Decoding NRSC-5 with SDR to Get In Your Car

NRSC-5 is a high-definition radio standard, used primarily in the United States. It allows for digital and analog transmissions to share the original FM bandwidth allocations. Theori are a cybersecurity research startup in the US, and have set out to build a receiver that can capture and decode these signals for research purposes, and documented it online.

Their research began on the NRSC website, where the NRSC-5 standard is documented, however the team notes that the audio compression details are conspicuously missing. They then step through the physical layer, multiplexing layer, and finally the application layer, taking apart the standard piece by piece. This all culminates in the group’s development of an open-source receiver for NRSC-5 that works with RTL-SDR – perhaps the most ubiquitous SDR platform in the world. 

The group’s primary interest in NRSC-5 is its presence in cars as a part of in-car entertainment systems. As NRSC-5 allows data to be transmitted in various formats, the group suspects there may be security implications for vehicles that do not securely process this data — getting inside your car through the entertainment system by sending bad ID3 tags, for instance. We look forward to seeing results of this ongoing research.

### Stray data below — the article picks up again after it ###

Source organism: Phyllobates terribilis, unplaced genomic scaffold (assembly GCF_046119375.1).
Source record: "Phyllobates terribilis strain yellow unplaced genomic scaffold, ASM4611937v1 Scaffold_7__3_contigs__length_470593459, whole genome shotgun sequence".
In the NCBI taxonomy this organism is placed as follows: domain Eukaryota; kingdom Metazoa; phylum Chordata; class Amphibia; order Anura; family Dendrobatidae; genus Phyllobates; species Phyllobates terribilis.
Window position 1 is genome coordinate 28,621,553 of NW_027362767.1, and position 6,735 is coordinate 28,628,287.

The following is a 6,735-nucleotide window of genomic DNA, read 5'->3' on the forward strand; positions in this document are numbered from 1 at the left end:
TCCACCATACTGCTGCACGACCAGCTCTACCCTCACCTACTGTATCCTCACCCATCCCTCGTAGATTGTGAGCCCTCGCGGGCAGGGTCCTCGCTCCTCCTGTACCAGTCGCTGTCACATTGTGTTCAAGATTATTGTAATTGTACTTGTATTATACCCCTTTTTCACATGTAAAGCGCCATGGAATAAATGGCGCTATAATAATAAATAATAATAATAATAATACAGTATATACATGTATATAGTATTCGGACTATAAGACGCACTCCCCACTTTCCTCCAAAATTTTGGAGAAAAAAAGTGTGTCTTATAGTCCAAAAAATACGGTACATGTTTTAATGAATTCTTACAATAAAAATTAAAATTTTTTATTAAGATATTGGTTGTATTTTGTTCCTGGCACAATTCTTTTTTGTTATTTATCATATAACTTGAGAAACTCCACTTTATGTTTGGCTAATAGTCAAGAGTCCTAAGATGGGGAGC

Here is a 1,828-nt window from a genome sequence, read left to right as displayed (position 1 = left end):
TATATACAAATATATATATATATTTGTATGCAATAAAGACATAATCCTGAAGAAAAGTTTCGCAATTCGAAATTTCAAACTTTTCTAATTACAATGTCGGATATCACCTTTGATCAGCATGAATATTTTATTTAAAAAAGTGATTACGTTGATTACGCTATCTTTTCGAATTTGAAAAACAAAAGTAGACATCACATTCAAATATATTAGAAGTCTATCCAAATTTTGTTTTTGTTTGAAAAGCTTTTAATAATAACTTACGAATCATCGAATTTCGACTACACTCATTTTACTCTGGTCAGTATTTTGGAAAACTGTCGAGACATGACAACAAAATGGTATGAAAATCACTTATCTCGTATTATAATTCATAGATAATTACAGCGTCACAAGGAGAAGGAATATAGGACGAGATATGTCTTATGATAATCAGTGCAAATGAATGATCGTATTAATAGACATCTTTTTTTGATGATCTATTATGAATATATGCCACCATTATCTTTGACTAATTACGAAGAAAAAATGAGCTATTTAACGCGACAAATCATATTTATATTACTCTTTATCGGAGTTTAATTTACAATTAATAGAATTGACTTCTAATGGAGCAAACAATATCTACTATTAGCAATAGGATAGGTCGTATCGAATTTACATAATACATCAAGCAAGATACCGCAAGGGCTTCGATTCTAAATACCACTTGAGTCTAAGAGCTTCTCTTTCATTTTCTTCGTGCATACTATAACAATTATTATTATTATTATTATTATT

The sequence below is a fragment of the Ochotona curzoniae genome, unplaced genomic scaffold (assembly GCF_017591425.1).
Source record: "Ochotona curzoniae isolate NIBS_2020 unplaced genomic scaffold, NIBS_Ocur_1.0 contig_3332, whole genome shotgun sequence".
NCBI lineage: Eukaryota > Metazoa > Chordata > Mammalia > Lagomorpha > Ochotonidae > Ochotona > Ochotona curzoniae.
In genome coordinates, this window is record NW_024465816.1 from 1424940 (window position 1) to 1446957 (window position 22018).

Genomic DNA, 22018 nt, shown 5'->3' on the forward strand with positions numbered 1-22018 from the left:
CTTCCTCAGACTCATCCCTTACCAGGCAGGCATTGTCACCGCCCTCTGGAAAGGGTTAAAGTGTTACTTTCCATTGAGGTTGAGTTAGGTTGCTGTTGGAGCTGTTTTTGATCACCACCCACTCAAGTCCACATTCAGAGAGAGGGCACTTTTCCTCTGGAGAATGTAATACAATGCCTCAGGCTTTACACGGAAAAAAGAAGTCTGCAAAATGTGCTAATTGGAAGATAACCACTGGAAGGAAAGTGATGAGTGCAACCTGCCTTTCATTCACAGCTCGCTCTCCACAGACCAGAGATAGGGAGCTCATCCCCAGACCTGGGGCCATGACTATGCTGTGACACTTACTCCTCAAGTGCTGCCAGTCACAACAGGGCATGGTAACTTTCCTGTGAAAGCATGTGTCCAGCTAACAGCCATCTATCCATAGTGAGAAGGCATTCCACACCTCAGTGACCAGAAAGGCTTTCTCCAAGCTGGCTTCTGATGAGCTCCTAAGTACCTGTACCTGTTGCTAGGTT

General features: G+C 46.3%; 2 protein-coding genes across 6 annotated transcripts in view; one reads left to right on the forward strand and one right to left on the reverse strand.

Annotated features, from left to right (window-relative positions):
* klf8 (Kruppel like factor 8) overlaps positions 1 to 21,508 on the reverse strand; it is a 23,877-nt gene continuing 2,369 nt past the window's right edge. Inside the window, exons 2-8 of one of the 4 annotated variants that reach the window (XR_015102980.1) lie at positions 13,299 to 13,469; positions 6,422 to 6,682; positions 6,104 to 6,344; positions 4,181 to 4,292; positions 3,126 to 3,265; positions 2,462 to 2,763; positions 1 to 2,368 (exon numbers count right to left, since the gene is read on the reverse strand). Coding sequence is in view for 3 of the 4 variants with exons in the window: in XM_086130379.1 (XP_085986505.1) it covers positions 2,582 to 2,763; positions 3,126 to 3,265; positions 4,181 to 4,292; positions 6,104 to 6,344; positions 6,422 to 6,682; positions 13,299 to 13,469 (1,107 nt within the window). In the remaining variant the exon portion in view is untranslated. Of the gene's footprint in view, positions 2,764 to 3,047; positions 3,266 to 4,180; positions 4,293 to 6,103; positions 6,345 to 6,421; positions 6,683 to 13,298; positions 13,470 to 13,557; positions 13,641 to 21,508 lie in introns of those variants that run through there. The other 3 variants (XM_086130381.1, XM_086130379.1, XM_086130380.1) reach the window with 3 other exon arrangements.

[Thanks to Gary McMaster for the tip!]

Anatomy Of A Digital Broadcast Radio System

What does a Hackaday writer do when a couple of days after Christmas she’s having a beer or two with a long-term friend from her university days who’s made a career in the technical side of digital broadcasting? Pick his brains about the transmission scheme and write it all down of course, for behind the consumer’s shiny digital radio lies a wealth of interesting technology to try to squeeze the most from the available resources.

In the UK, our digital broadcast radio uses a system called DAB, for Digital Audio Broadcasting. There are a variety of standards used around the world for digital radio, and it’s fair to say that DAB as one of the older ones is not necessarily the best in today’s marketplace. This aside there is still a lot to be learned from its transmission scheme, and from how some of its shortcomings were addressed in later standards. Continue reading “Anatomy Of A Digital Broadcast Radio System”